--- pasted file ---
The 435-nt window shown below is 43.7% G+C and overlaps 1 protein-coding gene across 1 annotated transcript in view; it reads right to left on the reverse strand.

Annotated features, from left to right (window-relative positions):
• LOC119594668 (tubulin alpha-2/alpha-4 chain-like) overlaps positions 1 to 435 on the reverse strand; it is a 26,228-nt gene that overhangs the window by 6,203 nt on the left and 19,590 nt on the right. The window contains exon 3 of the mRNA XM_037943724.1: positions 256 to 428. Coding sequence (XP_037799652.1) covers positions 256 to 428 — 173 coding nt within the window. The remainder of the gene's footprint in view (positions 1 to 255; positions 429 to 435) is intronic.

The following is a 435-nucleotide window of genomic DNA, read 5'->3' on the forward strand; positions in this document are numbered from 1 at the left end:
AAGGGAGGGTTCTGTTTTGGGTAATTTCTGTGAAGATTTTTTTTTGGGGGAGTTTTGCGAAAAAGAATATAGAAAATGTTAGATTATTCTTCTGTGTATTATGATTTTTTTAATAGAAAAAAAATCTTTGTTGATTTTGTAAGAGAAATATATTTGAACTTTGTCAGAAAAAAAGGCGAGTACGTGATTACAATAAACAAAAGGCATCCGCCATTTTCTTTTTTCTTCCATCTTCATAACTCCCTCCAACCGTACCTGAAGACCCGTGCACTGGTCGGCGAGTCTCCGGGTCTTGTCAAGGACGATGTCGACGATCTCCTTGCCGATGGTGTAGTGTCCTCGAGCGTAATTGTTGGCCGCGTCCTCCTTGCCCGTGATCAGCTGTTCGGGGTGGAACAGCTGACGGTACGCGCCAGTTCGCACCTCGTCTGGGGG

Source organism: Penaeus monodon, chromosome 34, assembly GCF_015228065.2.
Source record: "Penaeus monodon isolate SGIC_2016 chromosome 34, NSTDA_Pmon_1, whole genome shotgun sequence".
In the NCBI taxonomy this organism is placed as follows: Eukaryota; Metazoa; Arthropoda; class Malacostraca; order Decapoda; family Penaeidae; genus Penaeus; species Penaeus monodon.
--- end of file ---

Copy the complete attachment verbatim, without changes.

The 435-nt window shown below is 43.7% G+C and overlaps 1 protein-coding gene across 1 annotated transcript in view; it reads right to left on the reverse strand.

Annotated features, from left to right (window-relative positions):
• LOC119594668 (tubulin alpha-2/alpha-4 chain-like) overlaps positions 1 to 435 on the reverse strand; it is a 26,228-nt gene that overhangs the window by 6,203 nt on the left and 19,590 nt on the right. The window contains exon 3 of the mRNA XM_037943724.1: positions 256 to 428. Coding sequence (XP_037799652.1) covers positions 256 to 428 — 173 coding nt within the window. The remainder of the gene's footprint in view (positions 1 to 255; positions 429 to 435) is intronic.

The following is a 435-nucleotide window of genomic DNA, read 5'->3' on the forward strand; positions in this document are numbered from 1 at the left end:
AAGGGAGGGTTCTGTTTTGGGTAATTTCTGTGAAGATTTTTTTTTGGGGGAGTTTTGCGAAAAAGAATATAGAAAATGTTAGATTATTCTTCTGTGTATTATGATTTTTTTAATAGAAAAAAAATCTTTGTTGATTTTGTAAGAGAAATATATTTGAACTTTGTCAGAAAAAAAGGCGAGTACGTGATTACAATAAACAAAAGGCATCCGCCATTTTCTTTTTTCTTCCATCTTCATAACTCCCTCCAACCGTACCTGAAGACCCGTGCACTGGTCGGCGAGTCTCCGGGTCTTGTCAAGGACGATGTCGACGATCTCCTTGCCGATGGTGTAGTGTCCTCGAGCGTAATTGTTGGCCGCGTCCTCCTTGCCCGTGATCAGCTGTTCGGGGTGGAACAGCTGACGGTACGCGCCAGTTCGCACCTCGTCTGGGGG

Source organism: Penaeus monodon, chromosome 34, assembly GCF_015228065.2.
Source record: "Penaeus monodon isolate SGIC_2016 chromosome 34, NSTDA_Pmon_1, whole genome shotgun sequence".
In the NCBI taxonomy this organism is placed as follows: Eukaryota; Metazoa; Arthropoda; class Malacostraca; order Decapoda; family Penaeidae; genus Penaeus; species Penaeus monodon.